Albumin-chaperoned cyanine dye yields superbright NIR-II fluorophore with enhanced pharmacokinetics

↵‡ Present address: Institute of Translational Medicine, The First Hospital; State Key Laboratory of Supramolecular Structure and Materials College of Chemistry, Jilin University, Changchun 130021, China. NIR-II fluorescence imaging greatly reduces scattering coefficients for nearly all tissue types at long wavelengths, benefiting deep tissue imaging. However, most of the NIR-II fluorophores suffer from low quantum yields and/or short circulation time that limit the quality of NIR-II imaging. Here, we engineered a supramolecular assembly of protein complex with lodged cyanine dyes to produce a brilliant NIR-II fluorophore, providing a NIR-II quantum yield of 21.2% with prolonged circulation time. Computational modeling revealed the mechanism for fluorescence enhancement and identified key parameters governing albumin complex for NIR-II fluorophores. Our complex afforded high-resolution microvessel imaging, with a 3-hour imaging window compared to 2 min for free dye alone. Furthermore, the complexation strategy was applied to an antibody-derived assembly, offering high-contrast tumor imaging without affecting the targeting ability of the antibody. This study provides a facile str...

How cardiolipin modulates the dynamics of respiratory complex I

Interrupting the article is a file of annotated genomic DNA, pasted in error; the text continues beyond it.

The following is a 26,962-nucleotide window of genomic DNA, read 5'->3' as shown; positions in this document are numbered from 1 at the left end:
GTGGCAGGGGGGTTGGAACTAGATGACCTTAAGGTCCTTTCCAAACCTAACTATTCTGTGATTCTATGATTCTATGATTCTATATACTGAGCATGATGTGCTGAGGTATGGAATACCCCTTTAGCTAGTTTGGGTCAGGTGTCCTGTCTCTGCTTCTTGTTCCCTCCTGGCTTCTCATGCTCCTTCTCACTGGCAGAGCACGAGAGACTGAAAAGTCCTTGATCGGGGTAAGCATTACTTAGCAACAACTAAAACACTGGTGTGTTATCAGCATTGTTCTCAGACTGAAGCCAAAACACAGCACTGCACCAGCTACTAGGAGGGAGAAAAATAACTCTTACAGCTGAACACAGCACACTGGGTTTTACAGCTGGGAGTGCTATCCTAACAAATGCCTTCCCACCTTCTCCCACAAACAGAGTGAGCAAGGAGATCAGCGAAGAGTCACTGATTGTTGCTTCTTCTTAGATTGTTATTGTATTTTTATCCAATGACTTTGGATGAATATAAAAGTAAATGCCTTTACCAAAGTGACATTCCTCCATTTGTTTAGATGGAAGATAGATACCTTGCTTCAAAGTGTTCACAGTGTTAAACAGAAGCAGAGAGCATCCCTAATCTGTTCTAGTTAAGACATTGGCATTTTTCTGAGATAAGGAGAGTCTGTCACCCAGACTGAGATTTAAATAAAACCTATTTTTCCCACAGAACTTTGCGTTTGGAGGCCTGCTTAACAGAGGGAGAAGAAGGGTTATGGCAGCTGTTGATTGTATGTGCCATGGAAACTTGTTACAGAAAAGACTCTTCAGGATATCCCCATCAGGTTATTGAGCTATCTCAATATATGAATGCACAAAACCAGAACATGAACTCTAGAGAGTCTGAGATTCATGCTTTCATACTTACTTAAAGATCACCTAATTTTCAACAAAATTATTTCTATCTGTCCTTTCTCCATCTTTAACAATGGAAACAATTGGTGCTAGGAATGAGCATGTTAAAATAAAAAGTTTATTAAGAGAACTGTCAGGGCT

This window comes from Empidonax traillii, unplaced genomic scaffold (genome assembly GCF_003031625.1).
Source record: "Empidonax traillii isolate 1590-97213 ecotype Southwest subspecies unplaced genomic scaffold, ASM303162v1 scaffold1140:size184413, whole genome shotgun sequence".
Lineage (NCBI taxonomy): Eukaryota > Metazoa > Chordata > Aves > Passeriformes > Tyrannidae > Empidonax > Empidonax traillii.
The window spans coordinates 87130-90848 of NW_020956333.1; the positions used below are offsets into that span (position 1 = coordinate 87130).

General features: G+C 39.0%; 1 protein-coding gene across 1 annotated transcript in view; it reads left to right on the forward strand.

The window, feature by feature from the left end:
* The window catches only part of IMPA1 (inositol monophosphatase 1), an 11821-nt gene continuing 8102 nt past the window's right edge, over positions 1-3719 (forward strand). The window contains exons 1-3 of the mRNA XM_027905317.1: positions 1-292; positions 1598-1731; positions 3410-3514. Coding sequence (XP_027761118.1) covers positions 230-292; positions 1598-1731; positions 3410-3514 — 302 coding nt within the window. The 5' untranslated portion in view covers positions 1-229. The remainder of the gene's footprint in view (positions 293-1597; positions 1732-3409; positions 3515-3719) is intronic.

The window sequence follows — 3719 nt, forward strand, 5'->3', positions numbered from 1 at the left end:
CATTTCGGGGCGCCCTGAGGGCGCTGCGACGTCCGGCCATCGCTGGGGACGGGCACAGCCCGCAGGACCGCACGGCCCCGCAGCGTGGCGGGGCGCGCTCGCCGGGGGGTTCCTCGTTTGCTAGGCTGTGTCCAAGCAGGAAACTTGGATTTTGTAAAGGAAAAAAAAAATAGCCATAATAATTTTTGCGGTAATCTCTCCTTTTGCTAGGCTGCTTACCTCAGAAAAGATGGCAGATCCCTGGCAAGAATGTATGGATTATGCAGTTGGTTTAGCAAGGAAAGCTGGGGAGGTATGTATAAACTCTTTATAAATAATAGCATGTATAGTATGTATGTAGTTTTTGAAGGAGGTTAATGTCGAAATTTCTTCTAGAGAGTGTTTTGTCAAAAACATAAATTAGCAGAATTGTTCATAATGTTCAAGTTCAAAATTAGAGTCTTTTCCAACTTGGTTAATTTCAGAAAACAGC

Cardiolipin modulates the activity of membrane-bound respiratory enzymes that catalyze biological energy transduction. The respiratory complex I functions as the primary redox-driven proton pump in mitochondrial and bacterial respiratory chains, and its activity is strongly enhanced by cardiolipin. However, despite recent advances in the structural biology of complex I, cardiolipin-specific interaction mechanisms currently remain unknown. On the basis of millisecond molecular simulations, we suggest that cardiolipin binds to proton-pumping subunits of complex I and induces global conformational changes that modulate the accessibility of the quinone substrate to the enzyme. Our findings provide key information on the coupling between complex I dynamics and activity and suggest how biological membranes modulate the structure and activity of proteins. Complex I (NADH:ubiquinone oxidoreductase) functions as a redox-driven proton pump in aerobic respiratory chains (1–3). With a molecular mass of ca. 1 MDa distributed among up to 45 subunits in eukaryotes (4–7), complex I is the largest, most intricate, and least understood enzyme of the respiratory chain. The over 100-Å-long hydrophi...